Enrollment in Indiana University’s online courses has soared during the past decade across the school’s campuses even as overall student enrollment has dropped, officials said.
School research shows total enrollment of degree-seeking students at IU campuses fell by nearly 5% from the fall of 2011 to the fall of 2019. But the number of students taking at least one online course has more than doubled during the same time, The Herald-Times reported.
Growth in online enrollment comes from both an understanding of the platform’s benefit and an embrace of digital transactions in daily life. Administrators said IU must continue to prioritize growth in its online space as students’ expectations change and the university prepares for a decline in the number of high school graduates.
“People are more comfortable with online services in general,” said Chris Foley, director of the Office of Online Education and associate vice president at IU.
Many of the high school students applying to IU are content submitting assignments online, Foley noted. From there, it’s not that much of a leap to a completely online class. He added that most students who take online classes are undergraduates, typically in their early 20s and want to take advantage of the flexibility and cost savings.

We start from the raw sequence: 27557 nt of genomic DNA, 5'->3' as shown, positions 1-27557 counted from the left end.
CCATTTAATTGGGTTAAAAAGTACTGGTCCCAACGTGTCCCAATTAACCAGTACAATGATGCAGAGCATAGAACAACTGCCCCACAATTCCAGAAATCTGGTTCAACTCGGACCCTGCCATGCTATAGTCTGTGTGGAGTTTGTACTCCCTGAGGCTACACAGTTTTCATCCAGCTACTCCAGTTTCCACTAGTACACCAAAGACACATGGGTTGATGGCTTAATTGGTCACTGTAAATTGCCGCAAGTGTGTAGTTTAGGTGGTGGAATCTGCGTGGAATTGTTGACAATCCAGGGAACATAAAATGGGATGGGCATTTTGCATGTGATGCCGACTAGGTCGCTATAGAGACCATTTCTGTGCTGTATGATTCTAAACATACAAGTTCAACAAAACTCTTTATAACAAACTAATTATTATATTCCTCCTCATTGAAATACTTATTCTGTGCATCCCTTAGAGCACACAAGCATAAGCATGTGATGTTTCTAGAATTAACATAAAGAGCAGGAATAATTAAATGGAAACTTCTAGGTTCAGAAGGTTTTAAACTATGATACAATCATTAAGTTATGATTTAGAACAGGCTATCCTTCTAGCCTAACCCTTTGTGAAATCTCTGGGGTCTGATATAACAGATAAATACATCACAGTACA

As his office evaluated the characteristics of this population, most students who enroll in IU’s online programs are usually employed and have likely been promoted. They merely have the time and fiscal means to fit some classes in that may help them further advance their careers.
Foley’s office has tried to use what it has learned to improve IU’s online experience. Recognizing the time restraints of working adults, the office has worked to restructure the application process.
The university is consistently refining its processes based on what is known about its online student population.
The number of Indiana high school graduates is expected to peak this year at about 75,000, according to Western Interstate Commission for Higher Education figures. By 2031, it’s projected to drop to about 67,600. Nationally, the number of high school graduates should peak in 2025 before plummeting by more than 308,000 in 2031.
But even without the imminent demographic change, students are increasingly seeking more online education options.
“And if you don’t offer that and meet their expectations, we do know that they will go elsewhere,” Foley said. “It’s not just about growing, it’s about maintaining the enrollment we have.”